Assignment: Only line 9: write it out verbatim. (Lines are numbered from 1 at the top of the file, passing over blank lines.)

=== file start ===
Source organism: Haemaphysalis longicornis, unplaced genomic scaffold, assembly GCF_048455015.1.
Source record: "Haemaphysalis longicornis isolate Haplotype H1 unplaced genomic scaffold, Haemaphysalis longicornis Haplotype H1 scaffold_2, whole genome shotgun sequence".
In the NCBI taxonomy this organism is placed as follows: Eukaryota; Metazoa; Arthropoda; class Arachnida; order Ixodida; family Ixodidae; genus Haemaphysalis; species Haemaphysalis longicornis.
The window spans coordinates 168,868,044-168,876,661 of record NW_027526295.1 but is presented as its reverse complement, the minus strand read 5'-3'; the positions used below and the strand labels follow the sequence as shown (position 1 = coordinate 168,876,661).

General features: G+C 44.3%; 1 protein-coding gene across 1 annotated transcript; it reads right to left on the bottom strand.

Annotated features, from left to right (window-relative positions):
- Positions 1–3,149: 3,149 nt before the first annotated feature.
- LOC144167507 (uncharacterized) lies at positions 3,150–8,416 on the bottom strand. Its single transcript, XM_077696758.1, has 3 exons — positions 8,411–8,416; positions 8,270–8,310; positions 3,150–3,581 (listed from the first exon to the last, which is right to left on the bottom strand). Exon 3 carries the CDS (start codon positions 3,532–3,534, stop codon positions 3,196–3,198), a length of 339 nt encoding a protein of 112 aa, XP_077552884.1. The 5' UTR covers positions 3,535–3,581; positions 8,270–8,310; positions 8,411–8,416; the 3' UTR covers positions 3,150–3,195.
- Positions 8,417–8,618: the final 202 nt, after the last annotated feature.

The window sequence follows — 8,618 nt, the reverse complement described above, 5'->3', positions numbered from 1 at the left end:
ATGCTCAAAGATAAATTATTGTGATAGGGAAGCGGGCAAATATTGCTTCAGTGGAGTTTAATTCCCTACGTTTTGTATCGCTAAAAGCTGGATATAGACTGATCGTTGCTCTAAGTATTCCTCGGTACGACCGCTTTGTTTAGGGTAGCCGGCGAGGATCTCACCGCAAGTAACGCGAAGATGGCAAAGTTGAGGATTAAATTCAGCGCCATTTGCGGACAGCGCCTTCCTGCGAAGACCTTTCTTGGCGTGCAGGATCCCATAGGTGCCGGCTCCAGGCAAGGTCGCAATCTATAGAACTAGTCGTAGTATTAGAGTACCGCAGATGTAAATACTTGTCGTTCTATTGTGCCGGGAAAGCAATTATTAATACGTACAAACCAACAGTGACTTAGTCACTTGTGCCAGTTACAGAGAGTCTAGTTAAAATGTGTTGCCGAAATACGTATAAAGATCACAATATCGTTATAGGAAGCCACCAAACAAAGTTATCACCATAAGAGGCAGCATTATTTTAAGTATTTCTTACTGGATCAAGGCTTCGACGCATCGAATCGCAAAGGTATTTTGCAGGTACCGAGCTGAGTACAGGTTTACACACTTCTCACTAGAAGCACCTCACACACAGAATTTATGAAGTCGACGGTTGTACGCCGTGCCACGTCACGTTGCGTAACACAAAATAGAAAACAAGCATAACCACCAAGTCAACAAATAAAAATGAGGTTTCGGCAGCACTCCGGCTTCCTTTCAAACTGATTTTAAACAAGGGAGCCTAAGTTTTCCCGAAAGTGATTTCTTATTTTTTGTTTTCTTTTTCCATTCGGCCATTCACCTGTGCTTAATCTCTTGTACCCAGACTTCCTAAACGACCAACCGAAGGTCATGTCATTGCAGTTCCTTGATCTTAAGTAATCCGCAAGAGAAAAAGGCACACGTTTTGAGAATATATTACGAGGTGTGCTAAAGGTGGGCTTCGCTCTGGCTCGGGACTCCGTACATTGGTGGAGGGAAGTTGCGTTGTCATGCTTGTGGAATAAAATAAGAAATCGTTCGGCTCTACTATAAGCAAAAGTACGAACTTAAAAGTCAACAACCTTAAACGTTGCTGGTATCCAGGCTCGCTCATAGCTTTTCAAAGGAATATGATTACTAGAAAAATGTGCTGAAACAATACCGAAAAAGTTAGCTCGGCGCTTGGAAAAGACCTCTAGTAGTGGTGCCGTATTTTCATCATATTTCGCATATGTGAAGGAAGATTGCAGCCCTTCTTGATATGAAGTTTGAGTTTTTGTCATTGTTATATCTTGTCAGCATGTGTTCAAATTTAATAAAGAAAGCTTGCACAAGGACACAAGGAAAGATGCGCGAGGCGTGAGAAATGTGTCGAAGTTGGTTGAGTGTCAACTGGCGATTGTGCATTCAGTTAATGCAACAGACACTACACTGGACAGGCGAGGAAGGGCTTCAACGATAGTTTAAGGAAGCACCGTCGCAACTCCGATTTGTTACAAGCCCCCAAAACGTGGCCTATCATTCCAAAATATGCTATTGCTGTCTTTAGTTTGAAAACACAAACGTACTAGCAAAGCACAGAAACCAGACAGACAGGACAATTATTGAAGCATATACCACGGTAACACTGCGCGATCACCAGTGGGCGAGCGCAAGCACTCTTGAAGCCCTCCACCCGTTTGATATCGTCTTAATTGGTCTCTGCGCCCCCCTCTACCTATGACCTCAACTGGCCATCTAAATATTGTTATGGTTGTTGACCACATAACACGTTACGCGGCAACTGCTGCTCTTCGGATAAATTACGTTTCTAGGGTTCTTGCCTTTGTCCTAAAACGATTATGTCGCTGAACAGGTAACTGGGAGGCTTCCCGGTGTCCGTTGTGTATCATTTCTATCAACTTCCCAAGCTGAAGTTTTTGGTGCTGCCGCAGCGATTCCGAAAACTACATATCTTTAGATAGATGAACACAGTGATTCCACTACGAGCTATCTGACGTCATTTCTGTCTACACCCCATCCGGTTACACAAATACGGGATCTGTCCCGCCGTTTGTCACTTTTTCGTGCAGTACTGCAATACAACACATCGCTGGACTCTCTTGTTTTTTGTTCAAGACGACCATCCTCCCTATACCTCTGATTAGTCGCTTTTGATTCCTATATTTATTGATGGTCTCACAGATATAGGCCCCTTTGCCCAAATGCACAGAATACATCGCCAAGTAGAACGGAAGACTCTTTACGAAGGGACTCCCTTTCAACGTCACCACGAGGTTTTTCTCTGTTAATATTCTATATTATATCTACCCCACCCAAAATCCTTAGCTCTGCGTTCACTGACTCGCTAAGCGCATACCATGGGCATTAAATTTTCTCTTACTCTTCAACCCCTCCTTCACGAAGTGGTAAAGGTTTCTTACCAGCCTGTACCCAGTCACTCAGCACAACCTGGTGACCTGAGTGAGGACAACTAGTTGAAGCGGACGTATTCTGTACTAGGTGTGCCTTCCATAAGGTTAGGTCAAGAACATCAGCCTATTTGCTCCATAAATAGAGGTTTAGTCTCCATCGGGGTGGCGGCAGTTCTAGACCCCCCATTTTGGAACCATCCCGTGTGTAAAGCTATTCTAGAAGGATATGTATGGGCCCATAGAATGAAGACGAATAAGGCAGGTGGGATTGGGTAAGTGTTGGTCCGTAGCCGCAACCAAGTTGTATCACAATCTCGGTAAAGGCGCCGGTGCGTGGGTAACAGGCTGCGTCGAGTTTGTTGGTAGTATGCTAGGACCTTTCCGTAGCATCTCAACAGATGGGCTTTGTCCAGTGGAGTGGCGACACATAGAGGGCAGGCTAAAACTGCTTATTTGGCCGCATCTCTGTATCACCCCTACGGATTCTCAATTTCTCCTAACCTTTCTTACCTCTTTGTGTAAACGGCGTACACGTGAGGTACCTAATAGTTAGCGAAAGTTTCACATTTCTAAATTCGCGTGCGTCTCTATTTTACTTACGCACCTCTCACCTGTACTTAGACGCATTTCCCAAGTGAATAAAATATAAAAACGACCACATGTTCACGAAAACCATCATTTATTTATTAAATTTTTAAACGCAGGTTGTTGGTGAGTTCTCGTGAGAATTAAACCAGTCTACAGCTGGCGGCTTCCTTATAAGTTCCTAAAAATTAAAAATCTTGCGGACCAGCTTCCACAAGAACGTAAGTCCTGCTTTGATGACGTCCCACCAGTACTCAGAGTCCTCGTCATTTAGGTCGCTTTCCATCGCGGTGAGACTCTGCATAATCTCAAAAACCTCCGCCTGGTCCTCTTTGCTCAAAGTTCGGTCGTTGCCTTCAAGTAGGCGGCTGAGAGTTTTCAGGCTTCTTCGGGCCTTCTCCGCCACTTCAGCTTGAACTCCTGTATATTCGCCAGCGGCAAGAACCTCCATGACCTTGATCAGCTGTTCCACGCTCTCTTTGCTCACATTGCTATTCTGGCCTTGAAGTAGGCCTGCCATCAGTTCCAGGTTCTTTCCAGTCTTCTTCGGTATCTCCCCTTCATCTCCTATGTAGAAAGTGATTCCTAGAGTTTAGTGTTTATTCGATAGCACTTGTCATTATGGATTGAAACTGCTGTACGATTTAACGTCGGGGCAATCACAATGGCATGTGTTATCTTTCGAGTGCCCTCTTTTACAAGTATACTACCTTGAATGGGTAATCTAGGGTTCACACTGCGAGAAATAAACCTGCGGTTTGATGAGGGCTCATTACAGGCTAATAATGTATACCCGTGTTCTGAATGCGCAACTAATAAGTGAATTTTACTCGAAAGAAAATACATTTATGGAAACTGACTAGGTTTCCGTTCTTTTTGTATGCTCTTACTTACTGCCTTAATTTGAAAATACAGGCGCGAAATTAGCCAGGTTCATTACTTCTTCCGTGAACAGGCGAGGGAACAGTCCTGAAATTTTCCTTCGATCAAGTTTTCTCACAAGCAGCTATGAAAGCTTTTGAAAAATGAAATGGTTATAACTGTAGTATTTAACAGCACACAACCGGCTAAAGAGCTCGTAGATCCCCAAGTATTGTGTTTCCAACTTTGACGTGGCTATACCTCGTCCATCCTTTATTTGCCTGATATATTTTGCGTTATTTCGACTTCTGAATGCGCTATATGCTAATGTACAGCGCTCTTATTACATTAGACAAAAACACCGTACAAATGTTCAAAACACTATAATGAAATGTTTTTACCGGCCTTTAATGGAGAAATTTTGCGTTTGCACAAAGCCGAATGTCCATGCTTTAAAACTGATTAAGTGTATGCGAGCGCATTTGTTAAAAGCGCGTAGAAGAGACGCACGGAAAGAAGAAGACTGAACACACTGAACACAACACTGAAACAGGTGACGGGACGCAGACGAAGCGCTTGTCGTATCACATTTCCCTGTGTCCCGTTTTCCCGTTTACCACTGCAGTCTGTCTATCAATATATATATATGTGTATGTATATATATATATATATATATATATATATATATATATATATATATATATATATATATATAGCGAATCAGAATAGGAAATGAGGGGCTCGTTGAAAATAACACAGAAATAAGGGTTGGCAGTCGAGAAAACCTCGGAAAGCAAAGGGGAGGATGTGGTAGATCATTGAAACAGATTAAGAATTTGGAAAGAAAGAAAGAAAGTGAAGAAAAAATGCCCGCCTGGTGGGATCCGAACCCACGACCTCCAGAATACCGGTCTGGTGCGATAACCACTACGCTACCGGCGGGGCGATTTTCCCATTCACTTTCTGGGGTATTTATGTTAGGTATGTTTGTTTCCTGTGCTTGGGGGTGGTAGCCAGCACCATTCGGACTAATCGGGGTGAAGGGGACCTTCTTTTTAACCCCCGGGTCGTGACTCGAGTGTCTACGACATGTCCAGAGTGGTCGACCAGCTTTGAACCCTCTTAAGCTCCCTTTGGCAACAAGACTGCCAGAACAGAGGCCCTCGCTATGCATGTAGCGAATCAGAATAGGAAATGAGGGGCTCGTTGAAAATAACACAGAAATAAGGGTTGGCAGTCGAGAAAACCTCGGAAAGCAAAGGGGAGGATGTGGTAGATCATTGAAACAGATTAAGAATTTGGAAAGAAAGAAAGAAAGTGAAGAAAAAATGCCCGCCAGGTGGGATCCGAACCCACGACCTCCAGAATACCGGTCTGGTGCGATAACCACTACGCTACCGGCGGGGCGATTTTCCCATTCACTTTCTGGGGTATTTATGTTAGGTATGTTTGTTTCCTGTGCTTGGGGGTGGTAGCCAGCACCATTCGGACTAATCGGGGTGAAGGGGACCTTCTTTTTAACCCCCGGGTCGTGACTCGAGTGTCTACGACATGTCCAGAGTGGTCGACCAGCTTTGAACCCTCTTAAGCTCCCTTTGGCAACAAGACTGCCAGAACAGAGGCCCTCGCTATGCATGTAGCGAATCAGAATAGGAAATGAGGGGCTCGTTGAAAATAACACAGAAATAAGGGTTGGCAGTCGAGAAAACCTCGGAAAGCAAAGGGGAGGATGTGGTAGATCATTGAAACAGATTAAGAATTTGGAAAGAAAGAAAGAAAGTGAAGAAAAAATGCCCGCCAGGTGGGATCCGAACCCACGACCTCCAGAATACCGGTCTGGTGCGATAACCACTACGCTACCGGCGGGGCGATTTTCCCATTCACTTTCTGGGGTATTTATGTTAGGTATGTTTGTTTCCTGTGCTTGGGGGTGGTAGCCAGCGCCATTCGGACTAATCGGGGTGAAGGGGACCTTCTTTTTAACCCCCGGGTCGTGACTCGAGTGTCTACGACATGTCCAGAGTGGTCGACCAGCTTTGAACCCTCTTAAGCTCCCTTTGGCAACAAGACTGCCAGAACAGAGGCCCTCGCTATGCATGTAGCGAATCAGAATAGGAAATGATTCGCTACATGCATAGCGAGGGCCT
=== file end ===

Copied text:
- Positions 8,417–8,618: the final 202 nt, after the last annotated feature.